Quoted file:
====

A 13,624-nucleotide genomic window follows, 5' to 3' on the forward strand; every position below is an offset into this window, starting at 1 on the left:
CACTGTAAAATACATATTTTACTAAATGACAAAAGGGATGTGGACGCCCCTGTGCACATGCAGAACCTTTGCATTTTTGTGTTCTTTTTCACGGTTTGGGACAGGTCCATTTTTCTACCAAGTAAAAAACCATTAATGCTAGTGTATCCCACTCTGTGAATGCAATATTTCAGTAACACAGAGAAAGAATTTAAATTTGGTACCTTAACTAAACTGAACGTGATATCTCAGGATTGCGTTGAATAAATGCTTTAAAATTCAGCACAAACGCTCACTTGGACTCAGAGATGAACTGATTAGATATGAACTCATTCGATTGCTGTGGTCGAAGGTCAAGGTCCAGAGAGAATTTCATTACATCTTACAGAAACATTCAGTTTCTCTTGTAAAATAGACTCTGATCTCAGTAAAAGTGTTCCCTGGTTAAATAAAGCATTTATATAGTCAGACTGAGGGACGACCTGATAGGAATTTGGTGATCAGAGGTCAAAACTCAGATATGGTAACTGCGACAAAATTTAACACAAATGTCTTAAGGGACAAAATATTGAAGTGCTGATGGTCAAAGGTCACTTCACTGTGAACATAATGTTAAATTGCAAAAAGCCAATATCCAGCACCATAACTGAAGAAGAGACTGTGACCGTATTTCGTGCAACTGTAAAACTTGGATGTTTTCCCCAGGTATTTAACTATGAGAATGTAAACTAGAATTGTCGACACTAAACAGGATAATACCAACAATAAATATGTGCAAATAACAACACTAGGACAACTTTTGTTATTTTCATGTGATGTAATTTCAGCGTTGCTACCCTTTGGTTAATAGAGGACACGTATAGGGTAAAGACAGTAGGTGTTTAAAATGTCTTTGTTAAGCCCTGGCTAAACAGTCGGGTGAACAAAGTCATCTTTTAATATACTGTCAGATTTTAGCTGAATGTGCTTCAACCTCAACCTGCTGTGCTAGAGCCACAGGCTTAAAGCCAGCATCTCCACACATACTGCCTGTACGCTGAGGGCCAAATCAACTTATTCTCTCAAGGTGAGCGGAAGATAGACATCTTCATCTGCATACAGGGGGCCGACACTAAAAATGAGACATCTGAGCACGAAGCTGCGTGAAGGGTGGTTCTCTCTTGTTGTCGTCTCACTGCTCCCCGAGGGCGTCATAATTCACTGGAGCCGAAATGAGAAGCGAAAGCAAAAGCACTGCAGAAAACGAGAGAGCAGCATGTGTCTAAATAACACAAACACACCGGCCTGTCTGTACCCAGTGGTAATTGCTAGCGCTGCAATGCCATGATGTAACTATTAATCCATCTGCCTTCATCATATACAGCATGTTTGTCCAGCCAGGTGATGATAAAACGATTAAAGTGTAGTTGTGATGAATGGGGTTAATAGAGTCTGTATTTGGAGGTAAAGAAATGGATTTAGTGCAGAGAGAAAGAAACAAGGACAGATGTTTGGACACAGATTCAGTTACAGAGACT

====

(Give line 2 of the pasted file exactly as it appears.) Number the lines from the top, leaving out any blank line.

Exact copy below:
CACTGTAAAATACATATTTTACTAAATGACAAAAGGGATGTGGACGCCCCTGTGCACATGCAGAACCTTTGCATTTTTGTGTTCTTTTTCACGGTTTGGGACAGGTCCATTTTTCTACCAAGTAAAAAACCATTAATGCTAGTGTATCCCACTCTGTGAATGCAATATTTCAGTAACACAGAGAAAGAATTTAAATTTGGTACCTTAACTAAACTGAACGTGATATCTCAGGATTGCGTTGAATAAATGCTTTAAAATTCAGCACAAACGCTCACTTGGACTCAGAGATGAACTGATTAGATATGAACTCATTCGATTGCTGTGGTCGAAGGTCAAGGTCCAGAGAGAATTTCATTACATCTTACAGAAACATTCAGTTTCTCTTGTAAAATAGACTCTGATCTCAGTAAAAGTGTTCCCTGGTTAAATAAAGCATTTATATAGTCAGACTGAGGGACGACCTGATAGGAATTTGGTGATCAGAGGTCAAAACTCAGATATGGTAACTGCGACAAAATTTAACACAAATGTCTTAAGGGACAAAATATTGAAGTGCTGATGGTCAAAGGTCACTTCACTGTGAACATAATGTTAAATTGCAAAAAGCCAATATCCAGCACCATAACTGAAGAAGAGACTGTGACCGTATTTCGTGCAACTGTAAAACTTGGATGTTTTCCCCAGGTATTTAACTATGAGAATGTAAACTAGAATTGTCGACACTAAACAGGATAATACCAACAATAAATATGTGCAAATAACAACACTAGGACAACTTTTGTTATTTTCATGTGATGTAATTTCAGCGTTGCTACCCTTTGGTTAATAGAGGACACGTATAGGGTAAAGACAGTAGGTGTTTAAAATGTCTTTGTTAAGCCCTGGCTAAACAGTCGGGTGAACAAAGTCATCTTTTAATATACTGTCAGATTTTAGCTGAATGTGCTTCAACCTCAACCTGCTGTGCTAGAGCCACAGGCTTAAAGCCAGCATCTCCACACATACTGCCTGTACGCTGAGGGCCAAATCAACTTATTCTCTCAAGGTGAGCGGAAGATAGACATCTTCATCTGCATACAGGGGGCCGACACTAAAAATGAGACATCTGAGCACGAAGCTGCGTGAAGGGTGGTTCTCTCTTGTTGTCGTCTCACTGCTCCCCGAGGGCGTCATAATTCACTGGAGCCGAAATGAGAAGCGAAAGCAAAAGCACTGCAGAAAACGAGAGAGCAGCATGTGTCTAAATAACACAAACACACCGGCCTGTCTGTACCCAGTGGTAATTGCTAGCGCTGCAATGCCATGATGTAACTATTAATCCATCTGCCTTCATCATATACAGCATGTTTGTCCAGCCAGGTGATGATAAAACGATTAAAGTGTAGTTGTGATGAATGGGGTTAATAGAGTCTGTATTTGGAGGTAAAGAAATGGATTTAGTGCAGAGAGAAAGAAACAAGGACAGATGTTTGGACACAGATTCAGTTACAGAGACT